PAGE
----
KC Royals designated Johnny Giavotella for assignment in 2014. He caught on with the Angels in 2015 and has started for them the last two seasons. On Saturday, Los Angeles DFA’d Giavotella due to his lack of versatility.
Twenty-nine year old Johnny Giavotella was a second round draft pick of the Kansas City Royals in 2008, and earned the call to Kansas City in 2011. Giavotella rose through the minor leagues with many players who formed the core of the KC Royals current club, including Eric Hosmer, Mike Moustakas, Danny Duffy, and many others.
The problem was is that he never could take control of the second base job in Kansas City despite opportunities across four seasons. In the end, general manager Dayton Moore decided that Giavotella’s bat wasn’t good enough to overcome his defensive limitations.
Giavotella won the Angels second base job in a spring training contest in 2015 to take over for the departed Howie Kendrick. Giavotella slashed .272/.318/.375 while playing sound enough defense to be worth 1.0 bWAR (Baseball-Reference Wins Above Replacement).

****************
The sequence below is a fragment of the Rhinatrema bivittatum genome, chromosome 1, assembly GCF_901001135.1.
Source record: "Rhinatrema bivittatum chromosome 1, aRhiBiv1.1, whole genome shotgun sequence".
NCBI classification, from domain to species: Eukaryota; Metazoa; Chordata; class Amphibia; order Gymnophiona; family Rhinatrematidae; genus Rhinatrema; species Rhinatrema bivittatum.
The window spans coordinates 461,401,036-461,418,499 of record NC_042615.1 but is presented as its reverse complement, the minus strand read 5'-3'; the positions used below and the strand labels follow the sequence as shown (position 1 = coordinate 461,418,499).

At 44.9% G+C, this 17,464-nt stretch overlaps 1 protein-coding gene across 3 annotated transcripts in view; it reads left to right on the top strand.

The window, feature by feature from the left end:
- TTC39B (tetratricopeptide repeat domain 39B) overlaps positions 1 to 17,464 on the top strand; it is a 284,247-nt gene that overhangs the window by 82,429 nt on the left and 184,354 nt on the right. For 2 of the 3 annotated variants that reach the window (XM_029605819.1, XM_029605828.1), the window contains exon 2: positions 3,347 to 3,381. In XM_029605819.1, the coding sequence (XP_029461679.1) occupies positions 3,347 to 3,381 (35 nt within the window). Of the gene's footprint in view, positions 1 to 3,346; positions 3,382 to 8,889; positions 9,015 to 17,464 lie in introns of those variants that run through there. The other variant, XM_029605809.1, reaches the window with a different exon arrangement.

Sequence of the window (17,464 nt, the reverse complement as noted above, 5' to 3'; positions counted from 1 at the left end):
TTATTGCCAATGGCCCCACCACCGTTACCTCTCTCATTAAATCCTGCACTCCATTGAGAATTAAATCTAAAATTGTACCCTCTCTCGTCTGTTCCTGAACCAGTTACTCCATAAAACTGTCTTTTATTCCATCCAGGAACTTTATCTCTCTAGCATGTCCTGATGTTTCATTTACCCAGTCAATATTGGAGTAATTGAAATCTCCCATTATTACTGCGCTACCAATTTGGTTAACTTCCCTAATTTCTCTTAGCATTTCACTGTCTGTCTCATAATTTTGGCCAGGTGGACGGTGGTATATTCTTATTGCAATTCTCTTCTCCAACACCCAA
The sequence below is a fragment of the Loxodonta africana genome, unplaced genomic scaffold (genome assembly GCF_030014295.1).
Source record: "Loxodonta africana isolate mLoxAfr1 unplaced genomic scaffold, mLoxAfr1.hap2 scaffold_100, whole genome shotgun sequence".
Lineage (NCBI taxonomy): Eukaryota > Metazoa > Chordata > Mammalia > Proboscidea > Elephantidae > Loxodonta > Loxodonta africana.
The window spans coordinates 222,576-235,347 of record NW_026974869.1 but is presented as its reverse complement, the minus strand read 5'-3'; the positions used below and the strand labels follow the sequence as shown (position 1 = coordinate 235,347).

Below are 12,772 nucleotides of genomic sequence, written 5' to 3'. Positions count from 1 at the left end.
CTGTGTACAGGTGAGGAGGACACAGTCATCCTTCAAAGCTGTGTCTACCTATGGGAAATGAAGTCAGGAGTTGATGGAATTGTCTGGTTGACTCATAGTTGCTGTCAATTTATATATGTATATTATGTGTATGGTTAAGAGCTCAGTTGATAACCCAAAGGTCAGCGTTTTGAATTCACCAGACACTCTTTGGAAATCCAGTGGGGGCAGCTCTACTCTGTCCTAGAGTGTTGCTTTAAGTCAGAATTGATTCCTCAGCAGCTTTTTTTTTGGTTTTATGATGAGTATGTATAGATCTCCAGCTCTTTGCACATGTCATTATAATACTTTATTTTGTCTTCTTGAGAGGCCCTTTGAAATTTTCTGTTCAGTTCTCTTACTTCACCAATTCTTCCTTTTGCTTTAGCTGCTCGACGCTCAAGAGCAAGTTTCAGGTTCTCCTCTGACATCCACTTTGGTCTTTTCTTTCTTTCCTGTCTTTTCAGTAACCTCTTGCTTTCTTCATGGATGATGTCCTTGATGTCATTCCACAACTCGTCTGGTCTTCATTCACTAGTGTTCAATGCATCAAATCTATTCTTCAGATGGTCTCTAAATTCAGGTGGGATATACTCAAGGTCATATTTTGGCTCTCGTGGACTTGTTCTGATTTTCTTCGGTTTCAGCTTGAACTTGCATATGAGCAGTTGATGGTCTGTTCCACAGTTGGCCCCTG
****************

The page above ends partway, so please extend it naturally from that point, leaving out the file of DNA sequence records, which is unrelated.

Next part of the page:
However, Giavotella suffered through a tough start to the 2016 season which has reduced his slash line to .260/.287/.376. His defense improved enough that he still produced 0.5 bWAR in value in 367 at bats. But, the Angels front office decided they needed more versatile players in the middle infield.
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Johnny GIavotella could only play second base, while the Angels plan to go with a young pitching staff in 2017. Consequently, they might need to carry eight relievers and only three bench players. Those needs made a second base only player with a light bat like Giavotella a poor fit.
Angels manager Mike Scioscia told the Los Angeles Times:
"“Johnny for a time was an incredible spark plug for us,” Scioscia said. “But, just being able to play second base, his opportunities started to diminish. Not being versatile, it was going to be tough, especially if we were not going to commit to him to play second base every day.“We’re going to take a look at a couple different options and hopefully get the production we need, both offensively and defensively, at second base.”"
Scouts saw Johnny Giavotella as a bat-first second baseman with limited upside on defense when he was a prospect. However, Giovotella’s bat never developed as many scouts believed it would. As a result, he’s a marginal major league starter.
Giavotella, however, is likely to find a starting job somewhere next season given the dearth of talent league-wide at second base. He’s about a 1.0 WAR player over a full season, and will only be 30 years old in 2017.
Good luck, Johnny.